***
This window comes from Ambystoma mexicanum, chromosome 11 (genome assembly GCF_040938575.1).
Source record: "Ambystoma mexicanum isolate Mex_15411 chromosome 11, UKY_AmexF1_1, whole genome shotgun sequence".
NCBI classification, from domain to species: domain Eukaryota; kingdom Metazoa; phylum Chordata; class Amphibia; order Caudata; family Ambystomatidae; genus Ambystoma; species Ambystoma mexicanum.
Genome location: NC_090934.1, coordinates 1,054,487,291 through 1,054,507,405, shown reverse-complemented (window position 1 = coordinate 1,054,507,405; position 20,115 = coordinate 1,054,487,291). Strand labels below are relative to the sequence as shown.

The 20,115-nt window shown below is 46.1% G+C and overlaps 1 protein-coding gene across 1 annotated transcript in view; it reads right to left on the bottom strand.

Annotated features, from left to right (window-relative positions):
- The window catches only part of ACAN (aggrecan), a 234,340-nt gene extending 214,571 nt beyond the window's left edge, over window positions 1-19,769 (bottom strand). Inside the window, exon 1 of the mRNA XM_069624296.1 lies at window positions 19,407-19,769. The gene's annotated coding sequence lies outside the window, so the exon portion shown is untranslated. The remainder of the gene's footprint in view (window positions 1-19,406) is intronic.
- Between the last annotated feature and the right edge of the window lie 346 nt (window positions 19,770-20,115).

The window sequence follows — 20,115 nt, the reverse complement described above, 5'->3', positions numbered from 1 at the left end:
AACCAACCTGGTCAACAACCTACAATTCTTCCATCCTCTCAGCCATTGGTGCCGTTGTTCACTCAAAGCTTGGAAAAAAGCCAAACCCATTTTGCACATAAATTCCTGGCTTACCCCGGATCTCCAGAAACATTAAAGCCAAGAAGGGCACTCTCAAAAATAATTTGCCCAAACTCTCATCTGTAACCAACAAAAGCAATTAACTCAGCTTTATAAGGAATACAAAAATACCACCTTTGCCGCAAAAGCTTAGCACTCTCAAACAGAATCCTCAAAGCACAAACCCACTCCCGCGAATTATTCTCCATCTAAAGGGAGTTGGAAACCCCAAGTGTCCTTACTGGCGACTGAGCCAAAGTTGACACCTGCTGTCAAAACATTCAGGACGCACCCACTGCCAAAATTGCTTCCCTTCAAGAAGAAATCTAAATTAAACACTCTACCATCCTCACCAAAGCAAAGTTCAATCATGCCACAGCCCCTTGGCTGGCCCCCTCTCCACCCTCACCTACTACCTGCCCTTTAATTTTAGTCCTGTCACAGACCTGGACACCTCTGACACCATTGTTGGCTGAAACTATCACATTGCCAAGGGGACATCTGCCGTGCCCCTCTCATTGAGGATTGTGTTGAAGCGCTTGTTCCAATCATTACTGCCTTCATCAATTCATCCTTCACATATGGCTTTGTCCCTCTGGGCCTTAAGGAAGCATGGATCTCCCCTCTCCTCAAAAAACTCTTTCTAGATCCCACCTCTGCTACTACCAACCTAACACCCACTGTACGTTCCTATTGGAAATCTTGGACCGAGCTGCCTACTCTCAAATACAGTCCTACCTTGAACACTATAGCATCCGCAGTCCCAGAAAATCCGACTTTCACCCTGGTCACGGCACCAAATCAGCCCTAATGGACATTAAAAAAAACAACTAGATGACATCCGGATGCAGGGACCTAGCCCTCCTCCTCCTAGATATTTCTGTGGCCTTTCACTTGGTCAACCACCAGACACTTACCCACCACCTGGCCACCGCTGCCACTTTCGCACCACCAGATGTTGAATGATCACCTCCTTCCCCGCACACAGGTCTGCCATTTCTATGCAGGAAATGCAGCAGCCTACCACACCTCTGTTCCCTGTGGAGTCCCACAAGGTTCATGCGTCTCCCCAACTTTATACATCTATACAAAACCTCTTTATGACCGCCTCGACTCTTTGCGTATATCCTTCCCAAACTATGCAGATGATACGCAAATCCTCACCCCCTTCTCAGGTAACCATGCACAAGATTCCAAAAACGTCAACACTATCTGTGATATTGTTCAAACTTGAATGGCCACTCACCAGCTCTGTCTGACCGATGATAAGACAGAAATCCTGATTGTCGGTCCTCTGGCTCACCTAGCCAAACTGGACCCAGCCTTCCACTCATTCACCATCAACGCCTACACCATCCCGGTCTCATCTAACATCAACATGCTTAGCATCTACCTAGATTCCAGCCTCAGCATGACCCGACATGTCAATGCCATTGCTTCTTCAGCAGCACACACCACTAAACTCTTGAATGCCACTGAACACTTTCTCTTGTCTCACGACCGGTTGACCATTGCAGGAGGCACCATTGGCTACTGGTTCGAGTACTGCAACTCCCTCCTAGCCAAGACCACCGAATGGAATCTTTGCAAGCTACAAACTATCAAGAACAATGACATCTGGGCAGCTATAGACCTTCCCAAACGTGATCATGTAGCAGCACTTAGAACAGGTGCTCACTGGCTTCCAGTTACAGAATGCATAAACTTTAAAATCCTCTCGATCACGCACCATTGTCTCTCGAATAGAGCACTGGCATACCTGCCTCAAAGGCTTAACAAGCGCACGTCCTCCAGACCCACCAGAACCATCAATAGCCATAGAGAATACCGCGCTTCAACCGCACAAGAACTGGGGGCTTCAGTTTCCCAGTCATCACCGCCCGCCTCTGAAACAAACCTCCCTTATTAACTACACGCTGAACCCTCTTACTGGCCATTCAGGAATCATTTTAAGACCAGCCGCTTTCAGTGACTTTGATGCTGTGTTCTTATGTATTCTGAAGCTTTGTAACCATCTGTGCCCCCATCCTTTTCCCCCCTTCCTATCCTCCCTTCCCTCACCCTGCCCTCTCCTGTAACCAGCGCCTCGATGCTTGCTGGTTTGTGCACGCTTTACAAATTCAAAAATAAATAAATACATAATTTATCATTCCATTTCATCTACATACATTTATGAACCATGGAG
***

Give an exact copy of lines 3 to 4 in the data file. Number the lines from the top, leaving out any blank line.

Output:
NCBI classification, from domain to species: domain Eukaryota; kingdom Metazoa; phylum Chordata; class Amphibia; order Caudata; family Ambystomatidae; genus Ambystoma; species Ambystoma mexicanum.
Genome location: NC_090934.1, coordinates 1,054,487,291 through 1,054,507,405, shown reverse-complemented (window position 1 = coordinate 1,054,507,405; position 20,115 = coordinate 1,054,487,291). Strand labels below are relative to the sequence as shown.